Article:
After Mo and Jessi’s little breakdown, they did enough rough roads, adventuring, surviving and realise they need some time “off the saddle” to stretch their legs and ease the mind so we decide to split ways. One last more mountain pass and off we go our own journeys.
Meanwhile, my Instagram and Facebook inbox are slowly building up with requests of fanatic Indian riders who want to meet with me. I almost feel like a star here! This is in the beginning quite amusing and funny but soon I realize I wouldn’t want to be Johnny Depp anymore (apart from the looks and money, maybe). A privacy bubble is literally inexistent in India. Random strangers lean over your shoulder and look at what you’re messaging to you mom, people stalking me by calling me 10+ times a day or every time I stop at a small tea-stall, a sudden group of overly enthusiastic men storm towards my motorbike and me and take selfies, pictures of the bike, sit on it, ask me an abundance of questions, which I answer with: “You might be surprised but I don’t speak Hindi, sorry mate!”
This is a completely different culture for me, which was sometime quite hard to bear, and resulted an emotional rollercoaster with ups and downs. India is too crazy for words but absolutely fantastic!
I slowly drive down out off the mountain region and stop at a really nice place called “Rider Café, Shimla”. This time I contacted Rishi, the owner, first and we happily meet the next day. But not just for a regular chat… His mother, who is the chef at the café, made an amazing typical Indian breakfast and I was fortuned enough to join them and their whole family. Those flavours, colours and smells are just fantastic! What an experience. After some good laughs, a full tummy, sticker exchange and bike inspections, it is time to embrace the heat and crowdedness which comes: New Delhi.
It is big, ginormous, huge, hectic, full of traffic, full of people and, ….. , quite polluted. I leave early in the morning and was prepared for the madness but still it surprised me how vast and never ending New Delhi is. Hours go by before I finally cross the city and can continue my way.
I have to admit, the Taj Mahal stole my heart… (btw, it’s huge!) After traveling for several months now, you somehow (not on purpose) start to put many things into perspective or compare with other things you’ve seen. “Oh, this looks nice! But I saw already a castle in Pakistan which was way more impressive..” – or – “Oh, this reminds me of a smaller version of the grand canyon..” and so on.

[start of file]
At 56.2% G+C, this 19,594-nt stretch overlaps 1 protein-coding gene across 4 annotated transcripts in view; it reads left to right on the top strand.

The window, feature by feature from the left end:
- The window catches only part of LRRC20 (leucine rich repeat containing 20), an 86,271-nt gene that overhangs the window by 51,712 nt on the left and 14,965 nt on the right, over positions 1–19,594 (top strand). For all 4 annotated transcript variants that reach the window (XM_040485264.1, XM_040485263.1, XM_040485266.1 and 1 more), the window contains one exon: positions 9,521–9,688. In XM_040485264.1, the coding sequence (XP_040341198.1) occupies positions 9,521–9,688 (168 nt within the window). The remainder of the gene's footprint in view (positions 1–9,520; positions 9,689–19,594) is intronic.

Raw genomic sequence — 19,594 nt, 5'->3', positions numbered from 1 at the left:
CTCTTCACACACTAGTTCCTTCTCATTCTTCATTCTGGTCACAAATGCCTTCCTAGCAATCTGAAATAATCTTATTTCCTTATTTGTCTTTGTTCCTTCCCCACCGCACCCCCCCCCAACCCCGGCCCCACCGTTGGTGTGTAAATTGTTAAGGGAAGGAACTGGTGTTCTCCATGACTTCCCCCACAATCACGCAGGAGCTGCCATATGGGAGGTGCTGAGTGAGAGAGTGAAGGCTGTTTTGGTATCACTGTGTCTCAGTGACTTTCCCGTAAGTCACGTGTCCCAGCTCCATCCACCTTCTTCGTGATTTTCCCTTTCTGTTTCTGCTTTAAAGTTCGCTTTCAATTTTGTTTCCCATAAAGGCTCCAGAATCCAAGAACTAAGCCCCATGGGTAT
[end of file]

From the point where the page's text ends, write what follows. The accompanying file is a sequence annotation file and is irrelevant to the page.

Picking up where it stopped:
Seeing the Taj Mahal, is not like this and amazed me in every way: how unique and beautiful the whole site is, how early the gardens are filled with tourists (pictures are taken this is 6am), how dedicated some people are taking selfies (special clothes, rituals and strange dance moves) and, to my surprise, how you still can find some calm and beautiful perspectives and viewpoints. For once, I appreciated the air pollution which actually enhanced the views and sunrise drastically.
The Taj Mahal is made of Makrana marble, and lots of it! Unfortunately, there is a big threat to the beauty of it… Acid is the most dangerous for the monument. The inadvertent emission of sulfuric oxide, due to road traffic, causes acid rain. This rain colors the Taj Mahal yellow (marble cancer), tarnishing it, and, worse, eroding it. This is especially bad for all the sculptures and incrustations of stone. I hope they soon find a solution to preserve this beauty eternally.
Unfortunately, my time is running out in India (already) since a friend is flying over from Belgium and meeting me in Nepal to do some trekking in the Himalayas.
As we motorcyclists know, the rider’s community has no borders, specific language, age or race. And this is exactly the same in India. Good people with a passion for riding, willing to help, share stories and always keen for a ride. On my way to Nepal, I met so many lovely fellow riders, their families, was hosted at their homes, helped me fixing my bike, rode together for a bit or had a good laugh. Thanks guys! If you ever come to Belgium, I would do exactly the same!
A couple of days later if safely arrive in Kathmandu, the city between the mountains. It is quite amazing how big this city became, filling up the whole valley full of tiny streets, cosy vibes, great food and an amazing assortment of culture! Once again, thanks to the rider community, I can park my bike in the shed of a fellow rider for the coming weeks. This time we’ll use our own engine to go up the mountains, explore nature and gain new experiences…
We’re going trekking in the Himalayas!
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